|To: Kimberly Lee who wrote (79443)||3/19/2000 1:23:00 PM|
|From: Dave Gore||Respond to of 108040|
REUTERS NEWS: *** SEC to probe limit orders *** |
From another board:
WASHINGTON, March 16 The head of the
Securities and Exchange Commission said on
Thursday his agency will probe the mishandling
of certain stock orders by market-makers which
could threaten competition.
SEC CHAIRMAN Arthur Levitt also called on the
exchanges, in a move toward a more centralized market, to
ensure investors are seeing a full range of prices by opening
their books for limit orders ? which are requests to buy a
security at a set price.
The agency?s examiners found that one out of six limit
orders was not properly displayed at one stock exchange
and the problem was not isolated, Levitt said, according to
prepared remarks released ahead of his speech Thursday in
Chicago at Northwestern University School of Law.
Typically when a limit order is placed, a market-maker
must either immediately agree to make the trade at the
requested price or display it to the market so the trade
could possibly be made elsewhere.
?I am deeply troubled by this apparent disregard for
customer orders and systemic competition,? Levitt said. He
did not reveal which exchange was involved although it was
known to be a regional exchange. SEC officials declined to
The SEC is launching a 45-day review to determine
how widespread the problem is and and will publicly release
a report that examines the display of limit orders in the U.S.
equity and options markets.
?MORE EFFICIENT PRICES?
?Limit orders increase the information available to the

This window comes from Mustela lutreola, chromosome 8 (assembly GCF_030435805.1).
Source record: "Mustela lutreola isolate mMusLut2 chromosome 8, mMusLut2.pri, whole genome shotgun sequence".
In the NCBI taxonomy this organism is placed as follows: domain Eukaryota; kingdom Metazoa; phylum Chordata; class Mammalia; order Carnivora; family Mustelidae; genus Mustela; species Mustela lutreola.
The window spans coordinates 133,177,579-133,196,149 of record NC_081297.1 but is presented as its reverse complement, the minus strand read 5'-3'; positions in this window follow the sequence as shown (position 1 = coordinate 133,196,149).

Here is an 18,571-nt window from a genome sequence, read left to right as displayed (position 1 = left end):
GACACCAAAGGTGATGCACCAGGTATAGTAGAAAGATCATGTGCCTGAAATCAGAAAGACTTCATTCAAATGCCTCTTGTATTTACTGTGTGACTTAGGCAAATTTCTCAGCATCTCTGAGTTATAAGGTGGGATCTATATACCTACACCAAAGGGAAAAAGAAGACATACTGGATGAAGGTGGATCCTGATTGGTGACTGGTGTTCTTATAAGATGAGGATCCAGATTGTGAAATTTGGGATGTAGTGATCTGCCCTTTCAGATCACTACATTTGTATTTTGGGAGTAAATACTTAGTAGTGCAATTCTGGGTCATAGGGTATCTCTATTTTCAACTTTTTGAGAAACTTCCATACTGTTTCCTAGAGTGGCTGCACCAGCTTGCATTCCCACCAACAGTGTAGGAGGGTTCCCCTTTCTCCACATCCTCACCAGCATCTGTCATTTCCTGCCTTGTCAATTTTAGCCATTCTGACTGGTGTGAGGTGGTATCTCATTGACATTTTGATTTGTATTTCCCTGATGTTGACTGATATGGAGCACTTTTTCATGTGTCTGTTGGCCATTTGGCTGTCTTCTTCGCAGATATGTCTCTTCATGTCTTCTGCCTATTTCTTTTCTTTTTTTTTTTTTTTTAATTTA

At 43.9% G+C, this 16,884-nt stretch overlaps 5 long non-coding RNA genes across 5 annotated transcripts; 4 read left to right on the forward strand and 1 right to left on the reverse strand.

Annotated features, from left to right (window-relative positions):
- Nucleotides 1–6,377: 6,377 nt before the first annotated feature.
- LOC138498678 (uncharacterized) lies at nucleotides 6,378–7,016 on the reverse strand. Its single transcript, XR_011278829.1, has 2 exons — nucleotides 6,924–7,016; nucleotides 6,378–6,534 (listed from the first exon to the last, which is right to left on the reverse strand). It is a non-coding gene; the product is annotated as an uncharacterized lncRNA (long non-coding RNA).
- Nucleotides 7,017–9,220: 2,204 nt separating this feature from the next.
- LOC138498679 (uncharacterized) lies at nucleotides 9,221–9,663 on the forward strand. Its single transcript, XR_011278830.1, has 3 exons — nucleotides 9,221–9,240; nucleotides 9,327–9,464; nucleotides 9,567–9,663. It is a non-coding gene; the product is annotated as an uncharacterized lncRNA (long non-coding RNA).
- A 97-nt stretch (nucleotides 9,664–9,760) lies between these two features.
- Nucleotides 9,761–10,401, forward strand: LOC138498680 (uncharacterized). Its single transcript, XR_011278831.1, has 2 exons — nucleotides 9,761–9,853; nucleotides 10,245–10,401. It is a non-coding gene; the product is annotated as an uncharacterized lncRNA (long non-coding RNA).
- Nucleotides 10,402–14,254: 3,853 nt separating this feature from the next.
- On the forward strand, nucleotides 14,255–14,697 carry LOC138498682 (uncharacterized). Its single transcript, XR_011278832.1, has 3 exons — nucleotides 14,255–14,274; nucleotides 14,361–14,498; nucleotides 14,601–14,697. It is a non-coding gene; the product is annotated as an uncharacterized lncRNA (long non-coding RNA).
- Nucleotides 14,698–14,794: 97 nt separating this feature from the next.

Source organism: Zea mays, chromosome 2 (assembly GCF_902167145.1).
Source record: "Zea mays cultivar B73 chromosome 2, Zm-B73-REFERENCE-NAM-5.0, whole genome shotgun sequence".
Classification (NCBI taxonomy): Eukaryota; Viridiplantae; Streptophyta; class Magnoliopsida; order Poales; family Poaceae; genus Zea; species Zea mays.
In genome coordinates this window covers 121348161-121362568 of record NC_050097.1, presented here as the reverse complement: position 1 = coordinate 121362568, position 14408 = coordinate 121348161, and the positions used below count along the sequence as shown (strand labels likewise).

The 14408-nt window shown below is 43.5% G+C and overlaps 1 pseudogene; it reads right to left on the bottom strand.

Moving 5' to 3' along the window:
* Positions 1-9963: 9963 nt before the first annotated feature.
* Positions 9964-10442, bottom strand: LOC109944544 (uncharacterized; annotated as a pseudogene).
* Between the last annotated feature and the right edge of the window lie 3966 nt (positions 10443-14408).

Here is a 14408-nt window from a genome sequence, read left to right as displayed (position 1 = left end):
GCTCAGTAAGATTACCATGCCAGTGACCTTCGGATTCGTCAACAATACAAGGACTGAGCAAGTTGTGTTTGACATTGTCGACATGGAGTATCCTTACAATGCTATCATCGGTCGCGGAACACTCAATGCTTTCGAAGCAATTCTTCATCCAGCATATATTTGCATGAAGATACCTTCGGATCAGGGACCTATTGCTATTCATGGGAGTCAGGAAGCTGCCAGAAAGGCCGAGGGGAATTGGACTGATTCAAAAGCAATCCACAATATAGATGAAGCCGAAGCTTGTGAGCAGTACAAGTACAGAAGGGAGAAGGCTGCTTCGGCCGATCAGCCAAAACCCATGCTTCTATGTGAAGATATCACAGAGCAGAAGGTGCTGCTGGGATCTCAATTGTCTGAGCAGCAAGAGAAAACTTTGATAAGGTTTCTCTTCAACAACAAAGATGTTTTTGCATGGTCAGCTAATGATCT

overall market and allow all market participants to better
determine prices,? Levitt said. ?They have begun to level the
playing field between dealers and the investing public.?
The self-regulatory organizations of the various markets
are supposed to monitor and ensure that brokers are
complying with the securities regulations, including the limit
While Levitt?s prepared remarks did not mention the
pending timetable for moving price quotes to decimals, he
did say in the speech text that decimals will narrow the
spread for bid and offers for orders made at the market
price since there will be smaller increments for quotes.
?This means better, more efficient prices for investors,?
Levitt said. But it could leave some limit orders unexecuted
and reduce the number of those price specific orders, which
could harm competition.
At the same time, the SEC chairman urged the private
sector to get involved and provide an avenue for the
markets to make their limit order books available to the
?Vendors could consolidate this data and package it in
a form that is most useful to their customers,? Levitt said.
?The ability of all investors to see the depth of supply and
demand in any stock would be a giant step toward a
National Market System.?
The top securities regulator said the SEC will hold a
round-table discussion on the issue with representatives of
the markets, dealers, market data vendors and other
interested parties and hoped the industry would hold talks
on the subject as well.
Levitt has been beating the drum for several months
seeking to prevent fragmentation in the U.S. markets as the
advent of new marketplaces and alternative trading systems
have created a slew of new places to process stock orders.
He said the SEC has not determined what, if any, regulatory
action should be taken to address the fragmentation of the
U.S. market place at this time.
Last month some of Wall Street?s top executives said it
is time to link the U.S. stock markets electronically so
investors get the best prices, although they were divided on
how to accomplish that goal.
?The linkages that the Commission has insisted upon
have been basic connections that protect customers from
pricing disparities,? Levitt said.
Earlier on Thursday, the SEC approved a proposal by
the National Association of Securities Dealers Inc., the
parent of the Nasdaq market, to link electronic
communications networks, or ECNs, through the
Intermarket Trading System, the electronic linkage through
which the nation?s stock exchanges communicate.
?Investors will be the winners as fuller, more robust
competition between ECNs and our equity exchanges
unfolds,? Levitt said.
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